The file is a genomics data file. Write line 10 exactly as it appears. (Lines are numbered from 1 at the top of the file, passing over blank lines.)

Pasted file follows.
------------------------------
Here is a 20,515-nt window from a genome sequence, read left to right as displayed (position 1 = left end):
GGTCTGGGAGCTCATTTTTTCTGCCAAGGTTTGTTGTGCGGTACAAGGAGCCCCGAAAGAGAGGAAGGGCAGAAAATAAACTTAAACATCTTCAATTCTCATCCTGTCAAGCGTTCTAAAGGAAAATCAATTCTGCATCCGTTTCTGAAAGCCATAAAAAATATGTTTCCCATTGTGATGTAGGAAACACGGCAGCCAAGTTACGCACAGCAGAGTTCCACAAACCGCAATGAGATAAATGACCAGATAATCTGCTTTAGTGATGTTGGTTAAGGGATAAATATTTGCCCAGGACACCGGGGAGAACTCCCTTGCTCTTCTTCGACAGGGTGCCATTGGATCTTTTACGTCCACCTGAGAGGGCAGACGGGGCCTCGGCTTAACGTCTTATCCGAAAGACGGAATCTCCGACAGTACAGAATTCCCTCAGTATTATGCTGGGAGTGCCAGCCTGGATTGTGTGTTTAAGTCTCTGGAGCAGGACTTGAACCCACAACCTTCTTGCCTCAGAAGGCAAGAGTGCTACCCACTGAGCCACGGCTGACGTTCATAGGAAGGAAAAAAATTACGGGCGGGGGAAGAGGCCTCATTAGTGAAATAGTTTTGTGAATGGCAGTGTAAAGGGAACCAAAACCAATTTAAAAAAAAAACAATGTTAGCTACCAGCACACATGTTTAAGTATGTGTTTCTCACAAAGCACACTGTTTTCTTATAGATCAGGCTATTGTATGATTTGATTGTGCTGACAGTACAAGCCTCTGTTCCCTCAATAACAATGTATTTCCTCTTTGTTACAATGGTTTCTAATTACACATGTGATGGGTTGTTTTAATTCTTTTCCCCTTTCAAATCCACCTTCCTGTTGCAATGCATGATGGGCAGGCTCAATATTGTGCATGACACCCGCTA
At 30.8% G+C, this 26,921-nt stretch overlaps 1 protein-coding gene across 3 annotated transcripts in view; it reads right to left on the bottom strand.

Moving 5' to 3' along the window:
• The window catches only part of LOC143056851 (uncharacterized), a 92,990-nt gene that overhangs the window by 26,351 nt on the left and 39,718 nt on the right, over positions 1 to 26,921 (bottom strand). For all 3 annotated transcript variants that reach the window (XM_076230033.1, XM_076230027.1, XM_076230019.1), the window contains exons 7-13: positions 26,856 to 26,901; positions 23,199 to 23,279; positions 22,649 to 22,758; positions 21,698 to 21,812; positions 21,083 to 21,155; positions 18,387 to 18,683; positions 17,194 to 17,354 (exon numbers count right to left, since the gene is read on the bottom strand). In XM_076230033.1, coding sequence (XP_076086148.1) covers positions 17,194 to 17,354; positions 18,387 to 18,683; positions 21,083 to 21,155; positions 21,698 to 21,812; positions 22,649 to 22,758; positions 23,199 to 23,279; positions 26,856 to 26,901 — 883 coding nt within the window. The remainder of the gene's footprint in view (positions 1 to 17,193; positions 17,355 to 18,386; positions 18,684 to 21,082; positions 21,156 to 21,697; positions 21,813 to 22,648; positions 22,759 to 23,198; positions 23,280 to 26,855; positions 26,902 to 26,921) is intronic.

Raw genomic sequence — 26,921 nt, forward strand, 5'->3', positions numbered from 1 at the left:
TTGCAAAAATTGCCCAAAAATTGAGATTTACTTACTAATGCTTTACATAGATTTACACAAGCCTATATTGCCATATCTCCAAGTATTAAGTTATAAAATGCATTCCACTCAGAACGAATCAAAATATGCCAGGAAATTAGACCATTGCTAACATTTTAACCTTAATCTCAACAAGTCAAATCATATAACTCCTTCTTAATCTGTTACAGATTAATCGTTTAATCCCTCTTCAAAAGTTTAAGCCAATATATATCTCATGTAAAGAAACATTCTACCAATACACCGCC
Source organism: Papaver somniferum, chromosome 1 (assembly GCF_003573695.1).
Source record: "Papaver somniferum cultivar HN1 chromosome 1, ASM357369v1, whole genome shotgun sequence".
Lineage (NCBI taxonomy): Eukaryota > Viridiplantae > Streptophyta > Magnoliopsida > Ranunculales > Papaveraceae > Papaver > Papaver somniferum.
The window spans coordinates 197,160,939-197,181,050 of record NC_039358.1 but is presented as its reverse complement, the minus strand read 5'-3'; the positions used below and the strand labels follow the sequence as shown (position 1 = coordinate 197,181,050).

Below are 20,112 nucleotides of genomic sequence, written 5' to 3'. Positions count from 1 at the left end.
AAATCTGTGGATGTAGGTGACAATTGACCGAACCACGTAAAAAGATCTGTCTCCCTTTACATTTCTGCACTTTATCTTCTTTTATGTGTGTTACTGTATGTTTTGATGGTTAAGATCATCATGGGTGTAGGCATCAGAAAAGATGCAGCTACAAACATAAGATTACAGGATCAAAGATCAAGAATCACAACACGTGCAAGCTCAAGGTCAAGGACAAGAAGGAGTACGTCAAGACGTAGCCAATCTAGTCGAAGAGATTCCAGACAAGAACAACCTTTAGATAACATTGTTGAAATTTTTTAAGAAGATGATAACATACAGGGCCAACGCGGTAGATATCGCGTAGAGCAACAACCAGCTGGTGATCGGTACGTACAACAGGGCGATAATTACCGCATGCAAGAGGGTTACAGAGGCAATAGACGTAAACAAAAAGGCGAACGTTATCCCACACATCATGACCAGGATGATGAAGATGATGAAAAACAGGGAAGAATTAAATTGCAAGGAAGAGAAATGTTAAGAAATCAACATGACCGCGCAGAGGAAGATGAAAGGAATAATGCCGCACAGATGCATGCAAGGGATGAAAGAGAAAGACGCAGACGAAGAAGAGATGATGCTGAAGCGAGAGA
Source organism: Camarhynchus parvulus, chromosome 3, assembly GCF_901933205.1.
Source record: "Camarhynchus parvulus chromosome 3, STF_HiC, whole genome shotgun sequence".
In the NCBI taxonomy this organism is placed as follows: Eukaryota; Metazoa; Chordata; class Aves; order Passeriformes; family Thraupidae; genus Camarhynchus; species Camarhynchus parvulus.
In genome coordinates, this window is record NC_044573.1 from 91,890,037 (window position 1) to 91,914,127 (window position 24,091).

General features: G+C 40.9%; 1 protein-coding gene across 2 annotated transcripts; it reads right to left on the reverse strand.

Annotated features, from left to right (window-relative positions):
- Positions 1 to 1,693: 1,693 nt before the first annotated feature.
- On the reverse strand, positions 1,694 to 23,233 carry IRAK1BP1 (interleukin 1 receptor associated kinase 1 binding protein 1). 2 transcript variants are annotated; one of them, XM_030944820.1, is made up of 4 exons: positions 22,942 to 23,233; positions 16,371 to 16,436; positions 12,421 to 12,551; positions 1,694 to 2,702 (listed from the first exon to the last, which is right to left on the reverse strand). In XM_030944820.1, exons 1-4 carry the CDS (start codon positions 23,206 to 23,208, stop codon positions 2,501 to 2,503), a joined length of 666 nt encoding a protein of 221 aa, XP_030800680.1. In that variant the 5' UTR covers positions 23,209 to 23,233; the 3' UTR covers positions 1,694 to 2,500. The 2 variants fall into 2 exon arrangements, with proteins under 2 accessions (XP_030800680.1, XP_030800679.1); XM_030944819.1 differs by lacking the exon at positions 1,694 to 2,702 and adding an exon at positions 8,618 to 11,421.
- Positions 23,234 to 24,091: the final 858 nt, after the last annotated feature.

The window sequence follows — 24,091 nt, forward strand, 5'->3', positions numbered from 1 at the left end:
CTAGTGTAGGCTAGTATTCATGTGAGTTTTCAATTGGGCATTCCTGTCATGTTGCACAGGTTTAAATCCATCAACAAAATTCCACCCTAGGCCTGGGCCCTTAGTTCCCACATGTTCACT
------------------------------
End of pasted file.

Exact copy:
Lineage (NCBI taxonomy): Eukaryota > Viridiplantae > Streptophyta > Magnoliopsida > Ranunculales > Papaveraceae > Papaver > Papaver somniferum.